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Ambrose Evans-Pritchard: Bears beware -- The Fed has listened to the primordial scream of world markets

Section: Daily Dispatches

By Ambrose Evans-Pritchard
The Telegraph, London
Sunday, January 6, 2019

The US Federal Reserve has called off the hounds. China has abandoned efforts to purge financial excess, reverting to stimulus on multiple fronts.

Policy pirouettes by the world's twin superpowers mark a critical moment in the tightening cycle, with sweeping implications for global asset markets and for the health of the international economy over the next year.

The shift in Washington -- assuming it is more than a rhetorical feint -- is the more potent of the two.

... Dispatch continues below ...


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It has echoes of the Fed retreat in early 2016 when China's currency scare threatened to spin out of control. On that occasion the Yellen Fed came to the rescue and shelved plans for higher interest rates, launching a 25 percent surge in the MSCI index of world equities over the following twelve months.

A turbo-charged variant of this happened in late 1998 following the East Asia crisis and Russia's default. The Greenspan Fed rushed through emergency rate cuts, igniting the final leg of the explosive dotcom boom.

It is too early to judge whether this is a comparable turning point but there is no doubt that current Fed chairman Jay Powell went out of his way to soothe markets on Friday, pointedly invoking the 2016 episode. The message could hardly have been clearer.

He vowed to shift gears "quickly" if need be. The Fed "wouldn't hesitate" to suspend quantitative tightening (QT) if circumstances deteriorate.

This was a far cry from his comment before Christmas that the Fed's pre-set plan to shrink the balance sheet by $50 billion a month was on "autopilot" -- even though half the world was by then in flames. In the US itself the Goldman Sachs Financial Conditions Index had jumped 100 basis points since early October.

The new line is clearly a concerted Fed message. A day earlier Robert Kaplan from the Dallas branch said he was watching "very, very carefully" lest QT causes liquidity to evaporate and leads to a crunch.

It is the reassurance that skittish investors have been waiting for after a $20 trillion slide in global equities and signs of seizure in the credit markets. The S&P 500 index of equities roared 3.4 percent within hours. January suddenly feels different.

Bank of America's Michael Hartnett issued a tactical buy alert for the first time since the Brexit referendum in June 2016. His ‘Bull & Bear Indicator' had earlier dropped to an "extreme" pessimism reading, a level that typically leads to a snap-back rally in risk assets over the following three months. It did not work in 2008 however. Markets continued crashing.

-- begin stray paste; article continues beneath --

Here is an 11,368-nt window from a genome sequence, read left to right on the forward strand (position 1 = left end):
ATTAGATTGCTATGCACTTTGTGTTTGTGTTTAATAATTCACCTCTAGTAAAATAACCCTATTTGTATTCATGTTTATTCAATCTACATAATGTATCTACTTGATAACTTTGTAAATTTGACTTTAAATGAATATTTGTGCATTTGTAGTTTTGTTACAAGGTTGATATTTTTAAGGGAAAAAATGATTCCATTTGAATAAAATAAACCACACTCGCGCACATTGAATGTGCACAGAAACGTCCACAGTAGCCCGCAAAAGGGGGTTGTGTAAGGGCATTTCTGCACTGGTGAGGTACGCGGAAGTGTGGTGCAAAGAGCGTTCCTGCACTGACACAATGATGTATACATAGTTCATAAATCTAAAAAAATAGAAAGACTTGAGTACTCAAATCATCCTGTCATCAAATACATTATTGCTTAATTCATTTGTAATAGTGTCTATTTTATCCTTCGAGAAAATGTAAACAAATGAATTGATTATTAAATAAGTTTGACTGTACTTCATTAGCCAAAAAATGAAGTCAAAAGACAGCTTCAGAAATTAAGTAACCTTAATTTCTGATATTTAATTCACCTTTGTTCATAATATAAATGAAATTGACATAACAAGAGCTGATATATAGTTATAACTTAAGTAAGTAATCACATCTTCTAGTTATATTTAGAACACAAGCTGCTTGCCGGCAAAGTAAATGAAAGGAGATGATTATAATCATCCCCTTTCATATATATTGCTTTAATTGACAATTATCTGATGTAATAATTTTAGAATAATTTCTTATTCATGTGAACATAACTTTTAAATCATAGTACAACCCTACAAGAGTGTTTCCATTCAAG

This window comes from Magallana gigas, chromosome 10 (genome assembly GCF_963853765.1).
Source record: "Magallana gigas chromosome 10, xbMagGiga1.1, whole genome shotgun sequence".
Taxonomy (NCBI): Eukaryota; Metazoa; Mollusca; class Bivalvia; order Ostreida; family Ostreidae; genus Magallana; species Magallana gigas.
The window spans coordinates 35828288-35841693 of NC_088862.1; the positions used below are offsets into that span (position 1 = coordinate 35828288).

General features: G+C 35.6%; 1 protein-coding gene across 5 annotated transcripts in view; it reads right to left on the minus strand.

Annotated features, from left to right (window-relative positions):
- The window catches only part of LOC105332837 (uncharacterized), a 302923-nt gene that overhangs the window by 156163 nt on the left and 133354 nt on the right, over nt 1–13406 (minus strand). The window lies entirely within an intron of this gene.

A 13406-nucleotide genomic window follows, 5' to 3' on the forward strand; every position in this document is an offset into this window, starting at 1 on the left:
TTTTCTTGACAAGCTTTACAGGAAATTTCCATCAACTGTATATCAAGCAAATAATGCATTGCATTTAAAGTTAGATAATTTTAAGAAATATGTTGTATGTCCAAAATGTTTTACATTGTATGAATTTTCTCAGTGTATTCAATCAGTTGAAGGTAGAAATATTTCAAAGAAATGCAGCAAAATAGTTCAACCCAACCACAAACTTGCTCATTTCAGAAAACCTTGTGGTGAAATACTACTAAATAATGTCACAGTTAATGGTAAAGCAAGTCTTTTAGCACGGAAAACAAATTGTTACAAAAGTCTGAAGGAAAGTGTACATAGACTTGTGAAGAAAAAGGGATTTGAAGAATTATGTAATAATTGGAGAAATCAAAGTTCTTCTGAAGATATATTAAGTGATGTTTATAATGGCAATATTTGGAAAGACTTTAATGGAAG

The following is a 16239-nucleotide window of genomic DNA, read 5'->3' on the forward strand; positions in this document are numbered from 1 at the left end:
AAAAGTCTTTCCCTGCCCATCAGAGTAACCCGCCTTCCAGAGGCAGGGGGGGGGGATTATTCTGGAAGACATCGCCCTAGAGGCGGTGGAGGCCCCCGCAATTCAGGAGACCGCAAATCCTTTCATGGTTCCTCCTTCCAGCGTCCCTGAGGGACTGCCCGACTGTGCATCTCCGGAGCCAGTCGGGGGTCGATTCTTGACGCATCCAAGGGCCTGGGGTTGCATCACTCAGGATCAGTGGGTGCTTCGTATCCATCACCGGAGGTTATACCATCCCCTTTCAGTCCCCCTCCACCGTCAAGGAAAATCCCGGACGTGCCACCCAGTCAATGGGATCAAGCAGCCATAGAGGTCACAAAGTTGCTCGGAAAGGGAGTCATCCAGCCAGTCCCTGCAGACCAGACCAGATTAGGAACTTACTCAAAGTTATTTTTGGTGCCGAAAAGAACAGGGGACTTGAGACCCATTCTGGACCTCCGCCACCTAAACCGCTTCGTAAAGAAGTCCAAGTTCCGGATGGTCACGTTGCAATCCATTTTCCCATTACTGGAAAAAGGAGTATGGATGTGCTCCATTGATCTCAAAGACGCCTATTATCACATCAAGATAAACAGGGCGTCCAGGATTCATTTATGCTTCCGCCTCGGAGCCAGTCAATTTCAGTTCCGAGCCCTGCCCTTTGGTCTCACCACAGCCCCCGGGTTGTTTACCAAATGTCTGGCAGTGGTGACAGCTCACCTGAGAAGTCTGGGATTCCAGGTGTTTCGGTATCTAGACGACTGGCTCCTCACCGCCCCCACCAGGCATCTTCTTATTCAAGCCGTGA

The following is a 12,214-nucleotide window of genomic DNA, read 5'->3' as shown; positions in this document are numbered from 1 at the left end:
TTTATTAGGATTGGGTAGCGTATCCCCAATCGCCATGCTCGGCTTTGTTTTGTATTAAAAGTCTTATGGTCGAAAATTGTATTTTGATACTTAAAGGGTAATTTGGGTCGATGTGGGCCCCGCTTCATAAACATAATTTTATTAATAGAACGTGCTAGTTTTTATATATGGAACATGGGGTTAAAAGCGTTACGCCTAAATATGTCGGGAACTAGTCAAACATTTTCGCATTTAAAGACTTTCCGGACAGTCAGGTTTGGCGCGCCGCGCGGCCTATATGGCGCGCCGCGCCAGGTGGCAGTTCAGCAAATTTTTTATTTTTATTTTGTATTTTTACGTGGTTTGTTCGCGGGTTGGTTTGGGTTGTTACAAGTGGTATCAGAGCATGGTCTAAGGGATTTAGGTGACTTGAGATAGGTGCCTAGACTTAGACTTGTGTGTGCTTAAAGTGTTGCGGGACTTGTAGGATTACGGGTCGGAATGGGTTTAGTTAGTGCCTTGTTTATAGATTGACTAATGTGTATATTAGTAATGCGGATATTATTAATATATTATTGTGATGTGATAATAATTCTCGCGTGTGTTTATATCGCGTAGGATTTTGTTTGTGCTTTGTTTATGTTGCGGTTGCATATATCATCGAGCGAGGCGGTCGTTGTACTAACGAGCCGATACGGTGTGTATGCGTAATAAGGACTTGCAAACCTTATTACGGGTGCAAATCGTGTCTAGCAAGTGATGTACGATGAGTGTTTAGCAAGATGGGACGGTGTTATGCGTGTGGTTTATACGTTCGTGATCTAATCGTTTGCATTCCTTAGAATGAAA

Mr Hartnett said Wall Street and global markets have not yet seen the "big low" of 2019. Panic capitulation still lies ahead as the profit cycle turns. But for the brave and nimble he recommends a short-term foray into Chinese and German equities, energy stocks, US small cap stocks, and emerging market currencies, all deemed "very oversold."

In supporting chorus, the Chinese have cut the required reserve ratio for banks a fifth time. Local governments have been ordered to pull forward new bond issuance. Beijing's Central Economic Work Conference before Christmas was a paean to stimulus. Deleveraging be damned.

This comes too late to stop a "recession with Chinese characteristics" in early 2019. Berenberg Bank thinks the true growth rate has fallen to 3 percent. A Renmin University professor cited closed-door research suggesting that it may even be negative. His lecture went viral on the web before censors shut it down.

Capital Economics says it will take several months for the new stimulus to reach China's real economy. This time recovery will be weaker than in past episodes. Debt saturation -- and stalled reform -- has choked the economy. It expects growth to bottom out at 4 percent in the second quarter based on proxy measures.

China is no longer the global Wunderkind of the early 2000s but at least investors can glimpse light at the end of the latest tunnel.

It is the Fed that matters most. For the last year it has been draining dollar liquidity mercilessly, both by shrinking the balance sheet and by raising rates. The "broad" dollar index has soared to an 18-year high.